I am a dirt bag mom. That is all I could hear over and over the whole way home. I could not wait until we got to our house so I could go into my room and sob. For real. How did I not see all this? Why was I so unaware of these challenges my kid was having? I feel like I pay close attention and am very engaged and involved on a daily basis, yet I didn’t really see what was going on. I didn’t get it.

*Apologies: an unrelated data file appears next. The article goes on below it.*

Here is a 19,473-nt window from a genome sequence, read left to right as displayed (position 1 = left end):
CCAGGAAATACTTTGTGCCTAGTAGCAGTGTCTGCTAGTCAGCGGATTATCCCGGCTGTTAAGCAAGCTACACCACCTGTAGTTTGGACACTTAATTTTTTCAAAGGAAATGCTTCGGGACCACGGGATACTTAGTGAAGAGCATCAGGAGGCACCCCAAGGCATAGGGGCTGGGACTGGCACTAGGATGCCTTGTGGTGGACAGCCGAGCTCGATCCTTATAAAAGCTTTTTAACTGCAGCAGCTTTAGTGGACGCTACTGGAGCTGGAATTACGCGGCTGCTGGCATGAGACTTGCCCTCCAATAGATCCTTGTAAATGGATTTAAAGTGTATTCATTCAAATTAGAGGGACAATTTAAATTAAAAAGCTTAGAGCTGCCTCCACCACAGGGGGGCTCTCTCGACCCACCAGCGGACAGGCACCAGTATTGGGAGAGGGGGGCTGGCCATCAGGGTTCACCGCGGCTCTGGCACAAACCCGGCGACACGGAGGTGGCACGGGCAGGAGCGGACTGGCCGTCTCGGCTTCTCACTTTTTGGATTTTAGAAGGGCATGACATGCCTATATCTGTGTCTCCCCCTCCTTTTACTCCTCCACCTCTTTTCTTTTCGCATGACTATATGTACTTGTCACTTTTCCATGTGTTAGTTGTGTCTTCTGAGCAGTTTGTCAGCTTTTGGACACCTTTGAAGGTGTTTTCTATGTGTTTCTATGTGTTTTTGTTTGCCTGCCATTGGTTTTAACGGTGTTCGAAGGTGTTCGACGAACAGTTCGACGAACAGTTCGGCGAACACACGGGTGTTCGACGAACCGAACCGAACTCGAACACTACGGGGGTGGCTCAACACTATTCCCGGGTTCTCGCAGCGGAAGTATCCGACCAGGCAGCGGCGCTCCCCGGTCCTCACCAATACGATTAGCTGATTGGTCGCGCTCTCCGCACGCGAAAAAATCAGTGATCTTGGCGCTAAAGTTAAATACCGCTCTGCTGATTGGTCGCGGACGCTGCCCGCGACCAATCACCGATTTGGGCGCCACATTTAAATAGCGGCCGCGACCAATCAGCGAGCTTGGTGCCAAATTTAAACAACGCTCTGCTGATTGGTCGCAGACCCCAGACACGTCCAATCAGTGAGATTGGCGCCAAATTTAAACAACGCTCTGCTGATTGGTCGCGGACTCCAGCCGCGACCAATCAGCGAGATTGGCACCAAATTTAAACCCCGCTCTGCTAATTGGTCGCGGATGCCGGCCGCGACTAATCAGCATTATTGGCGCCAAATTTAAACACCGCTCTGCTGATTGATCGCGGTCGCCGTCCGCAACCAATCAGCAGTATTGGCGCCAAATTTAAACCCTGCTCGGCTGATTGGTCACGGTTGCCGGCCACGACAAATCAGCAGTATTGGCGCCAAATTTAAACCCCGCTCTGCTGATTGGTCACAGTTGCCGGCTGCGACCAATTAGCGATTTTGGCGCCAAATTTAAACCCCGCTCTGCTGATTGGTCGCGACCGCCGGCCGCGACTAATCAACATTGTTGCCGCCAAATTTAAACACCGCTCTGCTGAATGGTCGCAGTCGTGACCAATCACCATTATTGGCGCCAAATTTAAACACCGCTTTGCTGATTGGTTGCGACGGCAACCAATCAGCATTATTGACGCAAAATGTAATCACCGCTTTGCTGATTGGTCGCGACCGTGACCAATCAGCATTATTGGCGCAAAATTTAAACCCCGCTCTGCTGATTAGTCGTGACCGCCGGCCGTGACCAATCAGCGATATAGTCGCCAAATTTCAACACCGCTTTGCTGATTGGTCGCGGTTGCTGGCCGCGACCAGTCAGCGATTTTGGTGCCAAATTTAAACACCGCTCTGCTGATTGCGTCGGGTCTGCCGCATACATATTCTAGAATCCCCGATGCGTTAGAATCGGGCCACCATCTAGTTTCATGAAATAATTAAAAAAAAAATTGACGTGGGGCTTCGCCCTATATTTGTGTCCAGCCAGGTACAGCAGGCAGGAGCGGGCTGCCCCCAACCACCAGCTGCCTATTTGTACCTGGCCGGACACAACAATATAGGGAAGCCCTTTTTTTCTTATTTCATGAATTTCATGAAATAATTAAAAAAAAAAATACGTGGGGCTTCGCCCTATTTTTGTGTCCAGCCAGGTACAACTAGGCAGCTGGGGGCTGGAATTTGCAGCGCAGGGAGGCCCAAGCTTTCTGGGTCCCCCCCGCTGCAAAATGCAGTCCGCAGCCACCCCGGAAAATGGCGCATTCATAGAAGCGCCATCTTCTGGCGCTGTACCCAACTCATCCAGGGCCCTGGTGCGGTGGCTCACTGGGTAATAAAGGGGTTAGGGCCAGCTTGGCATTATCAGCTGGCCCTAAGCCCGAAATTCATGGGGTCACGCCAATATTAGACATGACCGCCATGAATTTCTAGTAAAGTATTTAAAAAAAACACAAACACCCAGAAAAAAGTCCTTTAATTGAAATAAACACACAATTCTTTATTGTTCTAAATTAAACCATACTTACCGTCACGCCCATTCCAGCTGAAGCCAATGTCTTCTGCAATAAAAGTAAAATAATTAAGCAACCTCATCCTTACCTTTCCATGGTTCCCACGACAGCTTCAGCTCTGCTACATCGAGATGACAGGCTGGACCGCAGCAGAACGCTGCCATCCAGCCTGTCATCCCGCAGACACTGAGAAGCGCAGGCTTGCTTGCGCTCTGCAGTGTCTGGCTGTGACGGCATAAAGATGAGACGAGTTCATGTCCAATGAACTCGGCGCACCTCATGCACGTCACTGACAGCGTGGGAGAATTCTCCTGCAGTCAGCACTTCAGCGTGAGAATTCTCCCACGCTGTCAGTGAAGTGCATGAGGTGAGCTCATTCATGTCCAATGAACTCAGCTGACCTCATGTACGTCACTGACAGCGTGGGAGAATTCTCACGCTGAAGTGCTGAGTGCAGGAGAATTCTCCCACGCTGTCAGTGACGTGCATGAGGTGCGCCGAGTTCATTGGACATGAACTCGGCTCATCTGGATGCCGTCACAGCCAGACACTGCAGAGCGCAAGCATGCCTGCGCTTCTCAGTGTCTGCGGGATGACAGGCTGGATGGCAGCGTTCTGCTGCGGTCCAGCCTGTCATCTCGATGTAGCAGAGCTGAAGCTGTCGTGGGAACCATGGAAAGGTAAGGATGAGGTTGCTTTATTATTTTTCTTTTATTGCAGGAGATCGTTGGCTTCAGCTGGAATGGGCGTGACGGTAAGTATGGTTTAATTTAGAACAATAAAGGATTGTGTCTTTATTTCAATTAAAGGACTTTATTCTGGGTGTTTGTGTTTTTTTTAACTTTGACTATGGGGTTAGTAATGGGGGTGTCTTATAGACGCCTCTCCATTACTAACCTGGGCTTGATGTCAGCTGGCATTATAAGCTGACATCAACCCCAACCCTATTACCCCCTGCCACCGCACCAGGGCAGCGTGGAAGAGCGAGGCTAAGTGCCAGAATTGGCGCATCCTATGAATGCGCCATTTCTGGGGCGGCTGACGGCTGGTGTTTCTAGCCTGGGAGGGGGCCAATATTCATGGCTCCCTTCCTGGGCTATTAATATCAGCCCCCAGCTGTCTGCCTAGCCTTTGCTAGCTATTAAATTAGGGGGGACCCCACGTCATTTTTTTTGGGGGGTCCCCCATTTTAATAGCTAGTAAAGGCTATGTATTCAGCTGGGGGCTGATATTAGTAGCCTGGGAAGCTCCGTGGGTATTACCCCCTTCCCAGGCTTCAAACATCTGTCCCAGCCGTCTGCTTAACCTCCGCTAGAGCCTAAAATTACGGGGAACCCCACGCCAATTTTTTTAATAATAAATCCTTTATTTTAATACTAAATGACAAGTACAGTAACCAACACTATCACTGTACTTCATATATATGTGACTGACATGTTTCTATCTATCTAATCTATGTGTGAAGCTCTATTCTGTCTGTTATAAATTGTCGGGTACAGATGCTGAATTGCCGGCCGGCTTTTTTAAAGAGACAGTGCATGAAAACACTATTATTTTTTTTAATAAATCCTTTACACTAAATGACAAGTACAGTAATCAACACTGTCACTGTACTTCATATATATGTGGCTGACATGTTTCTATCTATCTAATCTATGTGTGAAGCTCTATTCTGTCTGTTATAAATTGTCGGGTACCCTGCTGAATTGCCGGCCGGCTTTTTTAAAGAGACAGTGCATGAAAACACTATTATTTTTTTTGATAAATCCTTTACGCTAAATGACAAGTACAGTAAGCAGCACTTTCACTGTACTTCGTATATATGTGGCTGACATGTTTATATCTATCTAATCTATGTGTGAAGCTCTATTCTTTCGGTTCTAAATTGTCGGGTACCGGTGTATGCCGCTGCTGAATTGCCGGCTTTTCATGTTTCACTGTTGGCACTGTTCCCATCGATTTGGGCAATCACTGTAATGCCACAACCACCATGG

It is hard to have a child with a chronic illness. There is just so much that comes with it. You always have to be “on”, aware, proactive, reactive, flexible, strong – the list goes on. It is quite a ride. Just when you think you have it down, something (or everything) changes, and you are back to figuring it out again. The situation around here used to be a lot more turbulent, a roller coaster ride for sure with us never knowing when something was going to hit requiring us to go back to the hospital with our daughter and what felt like constant upheaval for our family. Her body was in constant struggle, and we were working regularly with the doctors to to figure out how to get things more stable for her, changing up her medications, and regularly assessing her situation to confirm whether more serious underlying issues were emerging such as strokes. It was clear she was not doing well. You could tell by looking at her. It was painful as a parent, a very helpless place. But, it was something we became used to and knew how to function in. It was our normal and we got quite good at the crisis management and hospital protocol/preparation. I even had "hospital clothes" that were comfy and ready to go just in case.